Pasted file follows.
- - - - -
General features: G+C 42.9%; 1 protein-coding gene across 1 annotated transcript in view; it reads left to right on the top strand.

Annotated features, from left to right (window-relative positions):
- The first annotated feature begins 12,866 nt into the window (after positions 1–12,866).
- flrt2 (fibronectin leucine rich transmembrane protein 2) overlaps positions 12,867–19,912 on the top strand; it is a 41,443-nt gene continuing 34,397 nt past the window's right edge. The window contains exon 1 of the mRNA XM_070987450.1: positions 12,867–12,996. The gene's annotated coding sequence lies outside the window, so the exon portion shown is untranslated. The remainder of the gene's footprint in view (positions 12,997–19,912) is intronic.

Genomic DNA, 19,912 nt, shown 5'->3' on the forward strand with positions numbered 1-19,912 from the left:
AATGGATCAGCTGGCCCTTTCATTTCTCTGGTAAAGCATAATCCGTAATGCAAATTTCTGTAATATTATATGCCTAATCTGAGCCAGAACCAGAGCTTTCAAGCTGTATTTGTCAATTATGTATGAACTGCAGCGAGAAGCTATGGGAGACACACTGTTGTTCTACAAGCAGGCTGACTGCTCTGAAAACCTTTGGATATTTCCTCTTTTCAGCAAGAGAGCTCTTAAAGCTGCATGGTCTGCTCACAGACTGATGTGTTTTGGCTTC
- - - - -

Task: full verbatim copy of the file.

General features: G+C 42.9%; 1 protein-coding gene across 1 annotated transcript in view; it reads left to right on the top strand.

Annotated features, from left to right (window-relative positions):
- The first annotated feature begins 12,866 nt into the window (after positions 1–12,866).
- flrt2 (fibronectin leucine rich transmembrane protein 2) overlaps positions 12,867–19,912 on the top strand; it is a 41,443-nt gene continuing 34,397 nt past the window's right edge. The window contains exon 1 of the mRNA XM_070987450.1: positions 12,867–12,996. The gene's annotated coding sequence lies outside the window, so the exon portion shown is untranslated. The remainder of the gene's footprint in view (positions 12,997–19,912) is intronic.

Genomic DNA, 19,912 nt, shown 5'->3' on the forward strand with positions numbered 1-19,912 from the left:
AATGGATCAGCTGGCCCTTTCATTTCTCTGGTAAAGCATAATCCGTAATGCAAATTTCTGTAATATTATATGCCTAATCTGAGCCAGAACCAGAGCTTTCAAGCTGTATTTGTCAATTATGTATGAACTGCAGCGAGAAGCTATGGGAGACACACTGTTGTTCTACAAGCAGGCTGACTGCTCTGAAAACCTTTGGATATTTCCTCTTTTCAGCAAGAGAGCTCTTAAAGCTGCATGGTCTGCTCACAGACTGATGTGTTTTGGCTTC